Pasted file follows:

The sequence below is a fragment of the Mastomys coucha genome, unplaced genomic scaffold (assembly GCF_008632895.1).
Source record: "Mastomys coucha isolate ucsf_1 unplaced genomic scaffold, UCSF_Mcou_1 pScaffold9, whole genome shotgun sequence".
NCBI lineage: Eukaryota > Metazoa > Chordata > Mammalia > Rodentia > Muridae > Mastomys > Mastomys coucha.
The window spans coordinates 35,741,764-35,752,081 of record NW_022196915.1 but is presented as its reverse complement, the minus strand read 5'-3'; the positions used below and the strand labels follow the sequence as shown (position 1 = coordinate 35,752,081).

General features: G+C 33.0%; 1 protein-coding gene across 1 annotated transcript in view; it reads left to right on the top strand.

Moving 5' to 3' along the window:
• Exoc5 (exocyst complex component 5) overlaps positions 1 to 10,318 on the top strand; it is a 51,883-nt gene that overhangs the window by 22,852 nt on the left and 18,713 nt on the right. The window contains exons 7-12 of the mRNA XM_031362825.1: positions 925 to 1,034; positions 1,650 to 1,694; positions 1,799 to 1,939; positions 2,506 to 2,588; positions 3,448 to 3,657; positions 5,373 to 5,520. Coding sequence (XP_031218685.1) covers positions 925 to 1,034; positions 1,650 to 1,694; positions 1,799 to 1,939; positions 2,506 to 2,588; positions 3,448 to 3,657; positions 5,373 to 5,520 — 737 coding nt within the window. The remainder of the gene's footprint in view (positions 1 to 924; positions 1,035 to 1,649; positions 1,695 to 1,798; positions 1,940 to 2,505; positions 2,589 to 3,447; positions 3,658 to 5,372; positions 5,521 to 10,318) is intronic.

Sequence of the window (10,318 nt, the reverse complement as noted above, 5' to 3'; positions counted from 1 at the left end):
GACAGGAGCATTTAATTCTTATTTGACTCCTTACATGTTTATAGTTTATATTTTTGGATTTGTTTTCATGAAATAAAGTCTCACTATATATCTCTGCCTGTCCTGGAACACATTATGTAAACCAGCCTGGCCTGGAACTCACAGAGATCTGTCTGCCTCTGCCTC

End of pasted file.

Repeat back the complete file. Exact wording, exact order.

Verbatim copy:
The sequence below is a fragment of the Mastomys coucha genome, unplaced genomic scaffold (assembly GCF_008632895.1).
Source record: "Mastomys coucha isolate ucsf_1 unplaced genomic scaffold, UCSF_Mcou_1 pScaffold9, whole genome shotgun sequence".
NCBI lineage: Eukaryota > Metazoa > Chordata > Mammalia > Rodentia > Muridae > Mastomys > Mastomys coucha.
The window spans coordinates 35,741,764-35,752,081 of record NW_022196915.1 but is presented as its reverse complement, the minus strand read 5'-3'; the positions used below and the strand labels follow the sequence as shown (position 1 = coordinate 35,752,081).

General features: G+C 33.0%; 1 protein-coding gene across 1 annotated transcript in view; it reads left to right on the top strand.

Moving 5' to 3' along the window:
• Exoc5 (exocyst complex component 5) overlaps positions 1 to 10,318 on the top strand; it is a 51,883-nt gene that overhangs the window by 22,852 nt on the left and 18,713 nt on the right. The window contains exons 7-12 of the mRNA XM_031362825.1: positions 925 to 1,034; positions 1,650 to 1,694; positions 1,799 to 1,939; positions 2,506 to 2,588; positions 3,448 to 3,657; positions 5,373 to 5,520. Coding sequence (XP_031218685.1) covers positions 925 to 1,034; positions 1,650 to 1,694; positions 1,799 to 1,939; positions 2,506 to 2,588; positions 3,448 to 3,657; positions 5,373 to 5,520 — 737 coding nt within the window. The remainder of the gene's footprint in view (positions 1 to 924; positions 1,035 to 1,649; positions 1,695 to 1,798; positions 1,940 to 2,505; positions 2,589 to 3,447; positions 3,658 to 5,372; positions 5,521 to 10,318) is intronic.

Sequence of the window (10,318 nt, the reverse complement as noted above, 5' to 3'; positions counted from 1 at the left end):
GACAGGAGCATTTAATTCTTATTTGACTCCTTACATGTTTATAGTTTATATTTTTGGATTTGTTTTCATGAAATAAAGTCTCACTATATATCTCTGCCTGTCCTGGAACACATTATGTAAACCAGCCTGGCCTGGAACTCACAGAGATCTGTCTGCCTCTGCCTC